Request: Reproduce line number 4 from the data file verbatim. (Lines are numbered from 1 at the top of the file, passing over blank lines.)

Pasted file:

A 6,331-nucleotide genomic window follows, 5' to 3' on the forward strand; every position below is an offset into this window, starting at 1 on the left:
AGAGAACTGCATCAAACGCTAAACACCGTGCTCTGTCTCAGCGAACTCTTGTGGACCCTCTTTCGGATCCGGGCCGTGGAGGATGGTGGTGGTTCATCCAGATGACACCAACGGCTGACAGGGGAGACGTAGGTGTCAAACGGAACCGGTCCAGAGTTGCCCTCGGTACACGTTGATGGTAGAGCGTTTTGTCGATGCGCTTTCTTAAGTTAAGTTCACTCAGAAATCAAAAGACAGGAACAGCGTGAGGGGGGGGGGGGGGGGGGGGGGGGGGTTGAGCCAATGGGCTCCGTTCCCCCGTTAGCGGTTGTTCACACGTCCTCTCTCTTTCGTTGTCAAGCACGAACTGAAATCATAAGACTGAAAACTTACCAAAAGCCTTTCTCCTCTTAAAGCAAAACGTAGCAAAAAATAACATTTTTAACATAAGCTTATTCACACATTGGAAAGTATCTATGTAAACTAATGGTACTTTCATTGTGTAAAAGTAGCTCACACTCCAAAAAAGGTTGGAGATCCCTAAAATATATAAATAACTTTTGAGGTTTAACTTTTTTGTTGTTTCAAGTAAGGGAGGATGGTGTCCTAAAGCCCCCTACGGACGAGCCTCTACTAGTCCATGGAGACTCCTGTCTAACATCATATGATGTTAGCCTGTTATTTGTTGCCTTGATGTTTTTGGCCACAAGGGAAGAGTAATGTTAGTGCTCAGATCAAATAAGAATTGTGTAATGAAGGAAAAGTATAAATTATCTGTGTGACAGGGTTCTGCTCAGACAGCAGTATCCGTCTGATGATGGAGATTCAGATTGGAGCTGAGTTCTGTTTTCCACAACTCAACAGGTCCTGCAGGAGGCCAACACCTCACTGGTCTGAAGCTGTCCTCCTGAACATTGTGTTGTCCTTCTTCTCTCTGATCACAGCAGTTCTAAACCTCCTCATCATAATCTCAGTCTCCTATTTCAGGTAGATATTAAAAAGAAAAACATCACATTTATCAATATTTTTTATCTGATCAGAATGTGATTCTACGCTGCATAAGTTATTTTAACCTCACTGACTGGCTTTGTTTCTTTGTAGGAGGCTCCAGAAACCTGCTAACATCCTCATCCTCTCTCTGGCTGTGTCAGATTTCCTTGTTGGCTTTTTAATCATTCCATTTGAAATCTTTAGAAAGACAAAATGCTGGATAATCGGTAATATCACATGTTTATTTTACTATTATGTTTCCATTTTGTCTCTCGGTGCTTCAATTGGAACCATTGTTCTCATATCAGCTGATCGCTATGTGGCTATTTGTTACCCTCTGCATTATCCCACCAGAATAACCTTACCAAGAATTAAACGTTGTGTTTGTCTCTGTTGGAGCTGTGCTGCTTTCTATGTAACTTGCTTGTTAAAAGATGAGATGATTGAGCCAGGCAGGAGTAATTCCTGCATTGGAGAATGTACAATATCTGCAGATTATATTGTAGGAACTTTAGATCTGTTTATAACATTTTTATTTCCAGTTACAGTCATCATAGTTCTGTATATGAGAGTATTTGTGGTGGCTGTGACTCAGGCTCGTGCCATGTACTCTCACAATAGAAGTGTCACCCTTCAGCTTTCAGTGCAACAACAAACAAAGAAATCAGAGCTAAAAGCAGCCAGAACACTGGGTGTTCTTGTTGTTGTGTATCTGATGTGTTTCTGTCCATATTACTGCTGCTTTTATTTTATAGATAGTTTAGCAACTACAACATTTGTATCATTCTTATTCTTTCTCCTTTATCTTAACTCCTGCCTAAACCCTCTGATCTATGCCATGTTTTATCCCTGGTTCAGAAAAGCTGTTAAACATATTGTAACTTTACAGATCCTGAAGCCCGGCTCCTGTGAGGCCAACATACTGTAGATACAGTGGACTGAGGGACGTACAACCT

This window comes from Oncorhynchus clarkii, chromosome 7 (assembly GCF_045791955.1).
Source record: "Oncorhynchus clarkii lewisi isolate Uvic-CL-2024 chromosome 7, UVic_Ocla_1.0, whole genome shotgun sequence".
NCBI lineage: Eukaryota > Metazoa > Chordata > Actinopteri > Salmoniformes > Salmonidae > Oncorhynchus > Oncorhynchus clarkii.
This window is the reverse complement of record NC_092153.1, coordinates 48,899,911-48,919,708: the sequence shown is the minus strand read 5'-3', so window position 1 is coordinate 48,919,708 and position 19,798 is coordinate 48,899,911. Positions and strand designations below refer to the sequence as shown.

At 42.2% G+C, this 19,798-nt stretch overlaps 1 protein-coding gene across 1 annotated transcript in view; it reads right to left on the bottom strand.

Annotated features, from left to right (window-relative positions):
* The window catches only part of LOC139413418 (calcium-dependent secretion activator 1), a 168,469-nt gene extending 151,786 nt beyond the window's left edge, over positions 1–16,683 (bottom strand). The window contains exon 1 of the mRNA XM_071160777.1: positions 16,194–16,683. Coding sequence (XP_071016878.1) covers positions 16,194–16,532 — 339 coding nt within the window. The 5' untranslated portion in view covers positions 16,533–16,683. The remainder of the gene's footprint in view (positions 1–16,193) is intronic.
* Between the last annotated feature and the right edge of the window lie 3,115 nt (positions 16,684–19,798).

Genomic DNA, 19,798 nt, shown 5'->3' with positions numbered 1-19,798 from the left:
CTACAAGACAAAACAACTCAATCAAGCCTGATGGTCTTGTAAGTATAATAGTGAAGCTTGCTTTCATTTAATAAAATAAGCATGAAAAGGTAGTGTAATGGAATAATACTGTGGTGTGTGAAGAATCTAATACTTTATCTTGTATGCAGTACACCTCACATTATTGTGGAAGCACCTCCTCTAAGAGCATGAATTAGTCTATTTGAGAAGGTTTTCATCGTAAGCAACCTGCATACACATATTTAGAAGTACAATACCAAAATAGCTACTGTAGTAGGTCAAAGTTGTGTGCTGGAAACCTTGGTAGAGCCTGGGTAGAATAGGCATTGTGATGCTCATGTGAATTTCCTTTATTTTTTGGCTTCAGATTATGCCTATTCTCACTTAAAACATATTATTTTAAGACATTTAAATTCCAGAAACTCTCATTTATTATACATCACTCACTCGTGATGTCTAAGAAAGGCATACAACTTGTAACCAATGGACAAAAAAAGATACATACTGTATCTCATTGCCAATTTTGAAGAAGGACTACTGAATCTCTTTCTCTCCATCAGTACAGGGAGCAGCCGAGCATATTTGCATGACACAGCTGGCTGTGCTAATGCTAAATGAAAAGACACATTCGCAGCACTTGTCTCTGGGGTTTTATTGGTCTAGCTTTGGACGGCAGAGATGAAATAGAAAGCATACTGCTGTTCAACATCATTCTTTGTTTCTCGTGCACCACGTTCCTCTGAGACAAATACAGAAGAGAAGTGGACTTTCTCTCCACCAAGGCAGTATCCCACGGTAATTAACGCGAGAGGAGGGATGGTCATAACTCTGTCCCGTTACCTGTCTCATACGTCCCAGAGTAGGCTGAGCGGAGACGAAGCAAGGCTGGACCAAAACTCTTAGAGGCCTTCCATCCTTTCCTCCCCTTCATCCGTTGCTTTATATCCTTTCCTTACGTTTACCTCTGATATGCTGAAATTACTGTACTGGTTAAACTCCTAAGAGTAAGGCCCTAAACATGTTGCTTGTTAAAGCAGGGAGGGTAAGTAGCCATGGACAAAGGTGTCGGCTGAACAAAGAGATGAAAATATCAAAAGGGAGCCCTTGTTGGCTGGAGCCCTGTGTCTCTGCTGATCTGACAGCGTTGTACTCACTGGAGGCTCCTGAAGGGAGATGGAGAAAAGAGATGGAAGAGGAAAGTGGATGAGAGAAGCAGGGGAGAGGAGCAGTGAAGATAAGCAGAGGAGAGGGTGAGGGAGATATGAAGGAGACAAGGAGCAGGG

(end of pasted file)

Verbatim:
Source record: "Oncorhynchus clarkii lewisi isolate Uvic-CL-2024 chromosome 7, UVic_Ocla_1.0, whole genome shotgun sequence".